Hello and welcome back to another update of No Man’s Land. For today’s update, we have a new weapon and map to show you.
First, we would like to thank our fans and the people who have been developing the mod. They have been giving for almost a year now, and an extra thank you to the Forgotten Hope 2 development team who are letting us make this minimod.
The development of No Man's land started on the 30th of December, 2009.
First up, one of the most known American weapons, the M1903 Springfield.
The M1903 Springfield-formally the United States Rifle, Caliber .30-06, Model 1903-is an American clip-fed, 5-shot, bolt-action service rifle used primarily during the first half of the 20th century.
It was officially adopted as into the United States military as a common bolt-action rifle on June 21, 1905, and saw service in World War I. It was officially replaced as the standard infantry rifle by the faster-firing, semi-automatic 8 round M1 Garand, starting in 1937. However, the M1903 Springfield remained in service as a standard-issue infantry rifle during World War II, since the U.S. entered the war without sufficient M1 rifles to arm all troops. It also remained in service as a sniper rifle during World War II, Korean War and even in the early stages of the Vietnam War. It remains popular as a civilian firearm, historical collector's piece and as a military drill rifle.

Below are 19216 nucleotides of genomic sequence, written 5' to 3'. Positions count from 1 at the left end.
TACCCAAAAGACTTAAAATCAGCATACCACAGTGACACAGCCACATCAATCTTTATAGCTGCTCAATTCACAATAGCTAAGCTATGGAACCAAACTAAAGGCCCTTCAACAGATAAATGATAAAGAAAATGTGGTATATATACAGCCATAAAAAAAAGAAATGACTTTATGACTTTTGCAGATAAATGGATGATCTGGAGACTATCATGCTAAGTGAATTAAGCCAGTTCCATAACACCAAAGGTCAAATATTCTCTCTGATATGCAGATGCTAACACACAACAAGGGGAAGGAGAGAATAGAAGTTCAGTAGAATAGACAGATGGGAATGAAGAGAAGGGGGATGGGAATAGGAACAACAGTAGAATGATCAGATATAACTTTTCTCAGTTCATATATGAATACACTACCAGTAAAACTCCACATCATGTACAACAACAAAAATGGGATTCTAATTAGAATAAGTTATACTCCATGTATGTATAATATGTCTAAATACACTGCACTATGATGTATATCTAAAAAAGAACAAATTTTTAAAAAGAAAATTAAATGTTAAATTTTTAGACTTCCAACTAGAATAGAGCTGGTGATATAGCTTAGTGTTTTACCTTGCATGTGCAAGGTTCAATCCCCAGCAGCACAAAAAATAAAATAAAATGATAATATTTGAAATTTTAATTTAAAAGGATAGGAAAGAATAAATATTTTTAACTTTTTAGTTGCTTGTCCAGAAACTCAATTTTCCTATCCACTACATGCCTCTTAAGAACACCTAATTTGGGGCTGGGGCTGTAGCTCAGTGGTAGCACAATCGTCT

In No Man's land, this rifle will be the weapon of engineers and miners, while the main rifle will remain the M1917 Enfield. This weapon was modeled by Arc.
Next, the map.
Battle of the Argonne Forest was a part of the final Allied offensive of World War I that stretched along the entire western front. The whole offensive was planned by Marshal Ferdinand Foch. The goal: to breach the Hindenburg line and ultimately force the opposing German forces to capitulate. The big September/October Allied breakthroughs across the length of the Hindenburg Line - including the Battle of the Argonne Forest - are now lumped together as part of what is generally remembered as the Grand Offensive by the Allies on the Western front. The Meuse-Argonne offensive also involved troops from France. While France, Britain and its dominion and imperial armies (mainly Canada, Australia and New Zealand), and Belgium contributed to major battles in other sectors across the whole front.
The French and British armies' ability to fight unbroken over the whole four years of the war in what amounted to a bloody stalemate is credited by some historians with breaking the spirit of the German Army on the Western Front. The Grand Offensive, including British, French and Belgian advances in the north along with the French-American advances around the Argonne forest, is in turn credited for leading directly to the Armistice on November 11.
On September 26, the Americans began their strike towards Sedan in the south; British and Belgian divisions drove towards Ghent (Belgium) on the 27th, and then British and French armies attacked across northern France on the 28th. The scale of the overall offensive, bolstered by the fresh and eager but largely untried and inexperienced U.S. troops, signaled renewed vigor among the Allies and sharply dimmed German hopes for victory.
For No Man's land, this map was created by Josh. Keep in mind the renders are still in WIP state.
This is all for tonight’s news, we hope you stay with us for the next update! And don’t forget to visit our main forums at www.nmlmod.forum-motion.com and our support websites, Forgotten Honor and Inside 1918!